Employees’ View of their Company

In this article we start with an illustration of a UK company dating back to half a decade. Sainsbury, a leading grocery retailer in the UK, faced an attrition problem which was causing the business severe financial damage year after year. They realized that the problem was really a very simple one: there was a huge disconnect between what they were as a brand and what they were as an organization. Sainsbury had special initiatives for customers like a new low price strategy, the way they treated their own employees was very disrespectful. There was a great deal of concern and outrage among employees.

To tackle this, Sainsbury adopted an employer brand management system. They “tied up” HR, Marketing and Communications so that they gave out a single unified message and reflected a positive message.

They instituted a lot of little measures to make sure their employees are treated respectfully. In addition to the operational training they got, they also understood the importance of good people management and this had a positive effect on how employees were treated. They also made sure that promotions were made from within the company rather than from outside. Training people internally and trying to promote people internally, showed that if one is a good worker, Sainsbury gave the opportunity to grow within the organization.

The effort paid off. It cut attrition rates by close to 10% over the course of two years. They also had significant improvements in employee engagement and productivity. These factors tend to be all part of the same picture: If you look at the attraction side of the business, once they have established the employer brand, attraction improves and conversation of good candidates into employees also improves.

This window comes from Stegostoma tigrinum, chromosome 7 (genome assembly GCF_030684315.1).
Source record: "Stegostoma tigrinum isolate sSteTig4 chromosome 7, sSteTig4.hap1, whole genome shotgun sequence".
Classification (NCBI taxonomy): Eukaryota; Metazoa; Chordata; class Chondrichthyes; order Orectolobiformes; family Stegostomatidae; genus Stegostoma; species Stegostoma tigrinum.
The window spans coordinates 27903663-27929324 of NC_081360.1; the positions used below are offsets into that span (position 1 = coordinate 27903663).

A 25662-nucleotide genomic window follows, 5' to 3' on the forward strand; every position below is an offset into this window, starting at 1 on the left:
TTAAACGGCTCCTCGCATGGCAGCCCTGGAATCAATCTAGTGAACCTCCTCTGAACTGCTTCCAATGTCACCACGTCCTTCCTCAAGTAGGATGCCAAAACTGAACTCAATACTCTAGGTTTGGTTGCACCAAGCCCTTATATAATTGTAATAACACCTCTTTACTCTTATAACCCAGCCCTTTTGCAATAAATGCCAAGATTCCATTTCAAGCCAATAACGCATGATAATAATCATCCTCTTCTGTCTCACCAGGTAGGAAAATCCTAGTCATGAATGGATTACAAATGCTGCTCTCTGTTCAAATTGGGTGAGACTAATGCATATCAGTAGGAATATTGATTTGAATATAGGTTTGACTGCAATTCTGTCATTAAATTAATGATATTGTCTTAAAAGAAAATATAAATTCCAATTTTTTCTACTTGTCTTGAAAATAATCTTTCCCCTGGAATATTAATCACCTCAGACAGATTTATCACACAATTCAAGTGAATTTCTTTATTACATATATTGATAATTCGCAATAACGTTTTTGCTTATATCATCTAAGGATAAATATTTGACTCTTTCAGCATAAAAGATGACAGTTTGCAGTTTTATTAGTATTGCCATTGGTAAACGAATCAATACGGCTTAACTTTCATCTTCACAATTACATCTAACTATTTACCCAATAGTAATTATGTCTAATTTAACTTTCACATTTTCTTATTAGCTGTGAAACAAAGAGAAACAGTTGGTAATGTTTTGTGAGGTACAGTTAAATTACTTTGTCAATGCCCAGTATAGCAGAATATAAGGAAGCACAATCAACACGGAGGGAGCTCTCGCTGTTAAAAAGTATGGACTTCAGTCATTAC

Microsoft has an integrated idea of what the Microsoft brand stands for in terms of realizing people potential.

To start with, one needs a good insight into what the employees’ needs and aspiration are and the proposition the company is offering to them. Once there is some clarity over the brand offer one needs to make sure that there is an integrated system for delivering that experience across the organization. That would mean joining the various pieces such as recruitment, career paths, recognition into something that delivers a more consistent experience.

One of the most important things is to ensure that it’s not just a HR initiative, but also a leadership initiative. The likelihood of success of an employer brand is much greater if it is embraced by the leadership team and supported proactively and promoted.

Not all employer brands are consciously created – some evolve on their own. A very strong employer brand will emerge when you have a senior team with very strong people orientation and a very strong HR team.

Employer branding is becoming a compelling business imperative today. One reason is the growth in the economy and the pressure that it is putting on organizations to compete for talent in the market place. In any situation where the demand for talent can’t keep supply there is competition. Where people have choice, branding is a very effective way of competing for people’s choice.

In a modern capitalistic environment, one of the best ways to effect value is to see it as branding and brand management. Joining up with marketing, with the commercial side of the business, therefore delivers a service which is much more connected to the value delivering side of the business.

Employer branding runs a huge risk from one front though. There is often a temptation of manufacturing a positive image of an organization whereas in reality, the experience is somewhat different.

In contrast, companies are a lot more careful in terms of what they offer during consumer advertising: because they know if people buy the product and it doesn’t work, word will get around that this is a poor brand. However, in employment recruitment is far more prone to over promising and inspirational image building than most marketing is.